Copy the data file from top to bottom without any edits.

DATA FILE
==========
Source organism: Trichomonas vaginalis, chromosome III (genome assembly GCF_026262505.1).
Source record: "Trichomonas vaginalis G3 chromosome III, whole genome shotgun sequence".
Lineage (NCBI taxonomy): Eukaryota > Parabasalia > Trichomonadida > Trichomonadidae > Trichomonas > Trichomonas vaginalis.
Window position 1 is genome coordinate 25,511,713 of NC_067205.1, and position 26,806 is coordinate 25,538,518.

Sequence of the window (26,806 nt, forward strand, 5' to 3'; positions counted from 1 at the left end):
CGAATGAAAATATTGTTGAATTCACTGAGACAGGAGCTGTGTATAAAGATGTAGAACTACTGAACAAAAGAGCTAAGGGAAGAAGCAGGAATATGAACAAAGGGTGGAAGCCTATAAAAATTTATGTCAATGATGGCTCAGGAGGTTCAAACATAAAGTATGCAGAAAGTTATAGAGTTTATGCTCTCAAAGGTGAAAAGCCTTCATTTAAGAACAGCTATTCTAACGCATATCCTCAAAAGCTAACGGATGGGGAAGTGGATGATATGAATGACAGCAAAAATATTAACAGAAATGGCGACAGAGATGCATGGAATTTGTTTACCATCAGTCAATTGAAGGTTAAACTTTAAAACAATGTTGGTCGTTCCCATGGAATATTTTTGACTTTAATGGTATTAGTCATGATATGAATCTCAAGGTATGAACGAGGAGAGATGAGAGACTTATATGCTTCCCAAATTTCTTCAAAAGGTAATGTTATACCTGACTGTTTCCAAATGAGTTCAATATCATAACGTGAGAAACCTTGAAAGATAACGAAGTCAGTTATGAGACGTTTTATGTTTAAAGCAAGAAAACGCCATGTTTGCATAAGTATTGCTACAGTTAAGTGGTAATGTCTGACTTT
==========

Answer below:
Source organism: Trichomonas vaginalis, chromosome III (genome assembly GCF_026262505.1).
Source record: "Trichomonas vaginalis G3 chromosome III, whole genome shotgun sequence".
Lineage (NCBI taxonomy): Eukaryota > Parabasalia > Trichomonadida > Trichomonadidae > Trichomonas > Trichomonas vaginalis.
Window position 1 is genome coordinate 25,511,713 of NC_067205.1, and position 26,806 is coordinate 25,538,518.

Sequence of the window (26,806 nt, forward strand, 5' to 3'; positions counted from 1 at the left end):
CGAATGAAAATATTGTTGAATTCACTGAGACAGGAGCTGTGTATAAAGATGTAGAACTACTGAACAAAAGAGCTAAGGGAAGAAGCAGGAATATGAACAAAGGGTGGAAGCCTATAAAAATTTATGTCAATGATGGCTCAGGAGGTTCAAACATAAAGTATGCAGAAAGTTATAGAGTTTATGCTCTCAAAGGTGAAAAGCCTTCATTTAAGAACAGCTATTCTAACGCATATCCTCAAAAGCTAACGGATGGGGAAGTGGATGATATGAATGACAGCAAAAATATTAACAGAAATGGCGACAGAGATGCATGGAATTTGTTTACCATCAGTCAATTGAAGGTTAAACTTTAAAACAATGTTGGTCGTTCCCATGGAATATTTTTGACTTTAATGGTATTAGTCATGATATGAATCTCAAGGTATGAACGAGGAGAGATGAGAGACTTATATGCTTCCCAAATTTCTTCAAAAGGTAATGTTATACCTGACTGTTTCCAAATGAGTTCAATATCATAACGTGAGAAACCTTGAAAGATAACGAAGTCAGTTATGAGACGTTTTATGTTTAAAGCAAGAAAACGCCATGTTTGCATAAGTATTGCTACAGTTAAGTGGTAATGTCTGACTTT